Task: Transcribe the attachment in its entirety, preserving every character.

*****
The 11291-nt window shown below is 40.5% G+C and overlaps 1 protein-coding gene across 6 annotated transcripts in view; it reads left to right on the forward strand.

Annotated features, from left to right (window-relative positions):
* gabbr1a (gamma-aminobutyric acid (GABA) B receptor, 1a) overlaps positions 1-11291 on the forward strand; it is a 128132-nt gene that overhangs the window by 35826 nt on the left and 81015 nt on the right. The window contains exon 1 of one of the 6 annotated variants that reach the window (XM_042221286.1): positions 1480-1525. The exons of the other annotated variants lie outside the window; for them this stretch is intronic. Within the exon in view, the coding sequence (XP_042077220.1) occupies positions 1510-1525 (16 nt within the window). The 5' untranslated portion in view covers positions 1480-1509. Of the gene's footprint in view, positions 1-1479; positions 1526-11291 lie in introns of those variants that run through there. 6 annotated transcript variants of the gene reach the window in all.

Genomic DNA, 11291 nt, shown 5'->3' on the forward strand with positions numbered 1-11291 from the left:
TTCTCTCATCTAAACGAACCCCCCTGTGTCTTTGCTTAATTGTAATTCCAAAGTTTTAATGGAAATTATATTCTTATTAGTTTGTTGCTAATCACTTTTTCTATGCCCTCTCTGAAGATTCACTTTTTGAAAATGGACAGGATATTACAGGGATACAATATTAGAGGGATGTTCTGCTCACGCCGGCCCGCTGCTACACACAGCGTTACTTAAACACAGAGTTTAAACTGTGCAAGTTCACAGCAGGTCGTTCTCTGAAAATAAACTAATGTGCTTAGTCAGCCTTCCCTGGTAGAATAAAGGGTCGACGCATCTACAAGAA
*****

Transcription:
The 11291-nt window shown below is 40.5% G+C and overlaps 1 protein-coding gene across 6 annotated transcripts in view; it reads left to right on the forward strand.

Annotated features, from left to right (window-relative positions):
* gabbr1a (gamma-aminobutyric acid (GABA) B receptor, 1a) overlaps positions 1-11291 on the forward strand; it is a 128132-nt gene that overhangs the window by 35826 nt on the left and 81015 nt on the right. The window contains exon 1 of one of the 6 annotated variants that reach the window (XM_042221286.1): positions 1480-1525. The exons of the other annotated variants lie outside the window; for them this stretch is intronic. Within the exon in view, the coding sequence (XP_042077220.1) occupies positions 1510-1525 (16 nt within the window). The 5' untranslated portion in view covers positions 1480-1509. Of the gene's footprint in view, positions 1-1479; positions 1526-11291 lie in introns of those variants that run through there. 6 annotated transcript variants of the gene reach the window in all.

Genomic DNA, 11291 nt, shown 5'->3' on the forward strand with positions numbered 1-11291 from the left:
TTCTCTCATCTAAACGAACCCCCCTGTGTCTTTGCTTAATTGTAATTCCAAAGTTTTAATGGAAATTATATTCTTATTAGTTTGTTGCTAATCACTTTTTCTATGCCCTCTCTGAAGATTCACTTTTTGAAAATGGACAGGATATTACAGGGATACAATATTAGAGGGATGTTCTGCTCACGCCGGCCCGCTGCTACACACAGCGTTACTTAAACACAGAGTTTAAACTGTGCAAGTTCACAGCAGGTCGTTCTCTGAAAATAAACTAATGTGCTTAGTCAGCCTTCCCTGGTAGAATAAAGGGTCGACGCATCTACAAGAA